Grant: $411,774 - National Science Foundation - Aug. 7, 2009
0% voted satisfied - 100% voted not satisfied - 2 vote(s) cast
Award Description: The research objective of this proposal is to use predictive simulations using innovative numerical methods and minimal empiricism to understand the physical processes that govern mixed flow/powder-snow avalanches (MA). MA consist of a dense core and saltation layer of large snow particles beneath a dilute turbulent powder cloud of small snow particles. The education objectives of this proposal are to develop an innovative course on predictive simulations in science and engineering and to develop a simulation-based computer game to teach fluid-mechanics concepts to middle- and high-school kids. The proposed predictive simulations have the potential to transform our understanding of dilute-dense multiphase flows in general and mixed avalanches in particular. The transformative impact of the simulations derives from the dangerous nature of and difficulties encountered in full-scale experiments with naturally occurring or artificially triggered MA and the limitations associated with experiments at smaller scales. The improved understanding gained from the proposed research will result in more accurate predictions of the size, run-out lengths, and hazard maps of highly destructive mixed avalanches and hence protect human lives and infrastructure. Dimensional analysis is used to construct a computationally tractable model of a full-scale MA that retains the relative scaling of the important physical processes. The predictive simulations are based on a creative and rational approach of coupling existing simulation tools for the dense core, saltation layer, and the powder cloud to give an innovative integrated multiphase-flow simulation capability that also greatly advances the state-of-the-art in avalanche simulations. Subscale simulations will be used to reduce and quantify uncertainty at the model scale. The PI is uniquely qualified to perform the simulations given his background in computational multiphase fluid dynamics and large-scale high-performance computations. The collaboration with one of the world's leading institutes for research on avalanches, the Swiss Federal Institute for Avalanche Research, ensures access to unique experimental data on full-scale and model-scale avalanches to validate the integrated simulation code and assess its predictive capability. The PI has access to resources at local and national high-performance computing centers to carry out the proposed simulations. The integrated research and education plan described in this proposal will have the following broad impacts. First, the innovative advanced course on predictive simulations in science and engineering will train a new generation of scientists and engineers in using simulations as virtual experiments. Predictive simulations will benefit society because they allow critical decisions to be made with confidence for systems that cannot be studied using theory or experiments. Second, the simulation-based computer game will be developed in collaboration with science teachers from Oak View Middle School in Newberry, FL that caters to a large percentage of financially disadvantaged kids. The computer game will be disseminated over the Internet and has the potential to reach a very large number of middle- and high-school students, excite them about pursuing a career in science and engineering, introduce them to the power of predictive simulations and help provide them with the skills to excel in tomorrow's economy based on ideas. Third, an undergraduate student will assist in the research on predictive simulations and the development of the computer game and therefore gather valuable experience with modern computational methods. The results obtained as part of the integrated research and education plan will be published in the relevant literature.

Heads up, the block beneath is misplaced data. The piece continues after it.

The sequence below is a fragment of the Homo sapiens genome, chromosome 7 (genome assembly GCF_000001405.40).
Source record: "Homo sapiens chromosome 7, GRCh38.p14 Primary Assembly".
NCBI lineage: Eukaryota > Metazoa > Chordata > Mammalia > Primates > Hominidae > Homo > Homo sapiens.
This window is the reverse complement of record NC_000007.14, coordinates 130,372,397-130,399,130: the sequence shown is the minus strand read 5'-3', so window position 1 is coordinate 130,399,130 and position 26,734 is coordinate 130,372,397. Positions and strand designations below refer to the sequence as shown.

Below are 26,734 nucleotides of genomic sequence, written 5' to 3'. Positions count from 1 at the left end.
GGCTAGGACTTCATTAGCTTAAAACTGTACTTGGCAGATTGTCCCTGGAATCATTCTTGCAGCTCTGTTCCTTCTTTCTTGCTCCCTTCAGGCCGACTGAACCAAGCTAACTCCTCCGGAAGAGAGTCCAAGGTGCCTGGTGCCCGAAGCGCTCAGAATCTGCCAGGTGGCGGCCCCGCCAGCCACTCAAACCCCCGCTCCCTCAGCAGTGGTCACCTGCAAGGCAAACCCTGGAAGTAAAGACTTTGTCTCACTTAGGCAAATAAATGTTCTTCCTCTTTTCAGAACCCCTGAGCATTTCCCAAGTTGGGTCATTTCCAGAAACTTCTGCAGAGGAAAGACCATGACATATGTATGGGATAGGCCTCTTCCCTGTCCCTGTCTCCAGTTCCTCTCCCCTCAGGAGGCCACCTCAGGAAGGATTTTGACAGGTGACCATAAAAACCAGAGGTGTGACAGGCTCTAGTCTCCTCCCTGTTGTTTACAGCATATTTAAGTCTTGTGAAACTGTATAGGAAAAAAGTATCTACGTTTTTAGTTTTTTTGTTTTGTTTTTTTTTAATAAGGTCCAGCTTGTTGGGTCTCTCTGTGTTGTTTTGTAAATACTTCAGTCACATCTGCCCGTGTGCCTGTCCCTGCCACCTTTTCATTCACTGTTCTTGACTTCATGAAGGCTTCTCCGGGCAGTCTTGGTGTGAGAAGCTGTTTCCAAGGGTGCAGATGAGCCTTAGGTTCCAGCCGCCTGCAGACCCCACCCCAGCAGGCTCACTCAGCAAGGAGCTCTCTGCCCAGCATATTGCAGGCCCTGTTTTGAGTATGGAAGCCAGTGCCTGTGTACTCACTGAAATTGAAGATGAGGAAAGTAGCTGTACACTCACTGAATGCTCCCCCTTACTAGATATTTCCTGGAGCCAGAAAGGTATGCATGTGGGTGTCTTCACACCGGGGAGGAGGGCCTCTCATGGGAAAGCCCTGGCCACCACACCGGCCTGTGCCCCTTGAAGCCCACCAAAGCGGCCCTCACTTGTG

Project Description: The graduate student has started literature survey. His visit at the Swiss Federal Institute for Snow and Avalanche Research (SLF) during summer 2010 has been planned. A discussion has been initiated with contacts at the SLF about the coupling of our dilute multiphase flow code with their dense flow code. The goal is for the student to run first simulations prior to his visit in Switzerland, interact with the researchers there, and carry out first coupled simulations to by Y1Q4. Regarding the educational part of the proposal, I had hired an undergraduate student to develop the computer-game prototype. About 3 weeks after starting work on the project, the student dropped out of the project because he could not handle the classes, coursework, and the computer-game development. I am currently looking for a replacement.
Jobs Summary: I have hired a graduate student to work on the research part of the grant. He will write his PhD thesis on the predictive simulation of dilute-dense multiphase flows and its application to mixed avalanches. It is expected that he will enter the job market in about 5 years as a highly qualified simulation scientist with skills that he can put to excellent use in any field that requires high-end predictive simulations such as the aerospace, energy, automotive, and homeland defense industries or national research laboratories. (Total jobs reported: 1)
Project Status: Less Than 50% Completed
This award's data was last updated on Aug. 7, 2009. Help expand these official descriptions using the wiki below.